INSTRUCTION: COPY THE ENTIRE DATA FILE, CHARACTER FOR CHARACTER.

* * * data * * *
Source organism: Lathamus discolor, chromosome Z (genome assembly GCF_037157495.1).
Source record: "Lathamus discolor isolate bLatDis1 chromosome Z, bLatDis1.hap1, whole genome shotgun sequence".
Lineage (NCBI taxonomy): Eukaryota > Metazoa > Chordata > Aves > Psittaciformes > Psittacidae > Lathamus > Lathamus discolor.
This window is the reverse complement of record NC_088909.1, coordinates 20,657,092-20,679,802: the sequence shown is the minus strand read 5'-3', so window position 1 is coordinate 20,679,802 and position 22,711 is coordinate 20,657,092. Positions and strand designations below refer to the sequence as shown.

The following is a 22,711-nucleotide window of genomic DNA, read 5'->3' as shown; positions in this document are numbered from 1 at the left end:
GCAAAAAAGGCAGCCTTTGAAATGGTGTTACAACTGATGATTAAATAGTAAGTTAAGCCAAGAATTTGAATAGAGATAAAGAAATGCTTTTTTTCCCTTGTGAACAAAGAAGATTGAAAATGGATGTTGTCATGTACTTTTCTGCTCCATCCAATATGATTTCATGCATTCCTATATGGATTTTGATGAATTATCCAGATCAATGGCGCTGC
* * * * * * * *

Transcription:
Source organism: Lathamus discolor, chromosome Z (genome assembly GCF_037157495.1).
Source record: "Lathamus discolor isolate bLatDis1 chromosome Z, bLatDis1.hap1, whole genome shotgun sequence".
Lineage (NCBI taxonomy): Eukaryota > Metazoa > Chordata > Aves > Psittaciformes > Psittacidae > Lathamus > Lathamus discolor.
This window is the reverse complement of record NC_088909.1, coordinates 20,657,092-20,679,802: the sequence shown is the minus strand read 5'-3', so window position 1 is coordinate 20,679,802 and position 22,711 is coordinate 20,657,092. Positions and strand designations below refer to the sequence as shown.

The following is a 22,711-nucleotide window of genomic DNA, read 5'->3' as shown; positions in this document are numbered from 1 at the left end:
GCAAAAAAGGCAGCCTTTGAAATGGTGTTACAACTGATGATTAAATAGTAAGTTAAGCCAAGAATTTGAATAGAGATAAAGAAATGCTTTTTTTCCCTTGTGAACAAAGAAGATTGAAAATGGATGTTGTCATGTACTTTTCTGCTCCATCCAATATGATTTCATGCATTCCTATATGGATTTTGATGAATTATCCAGATCAATGGCGCTGC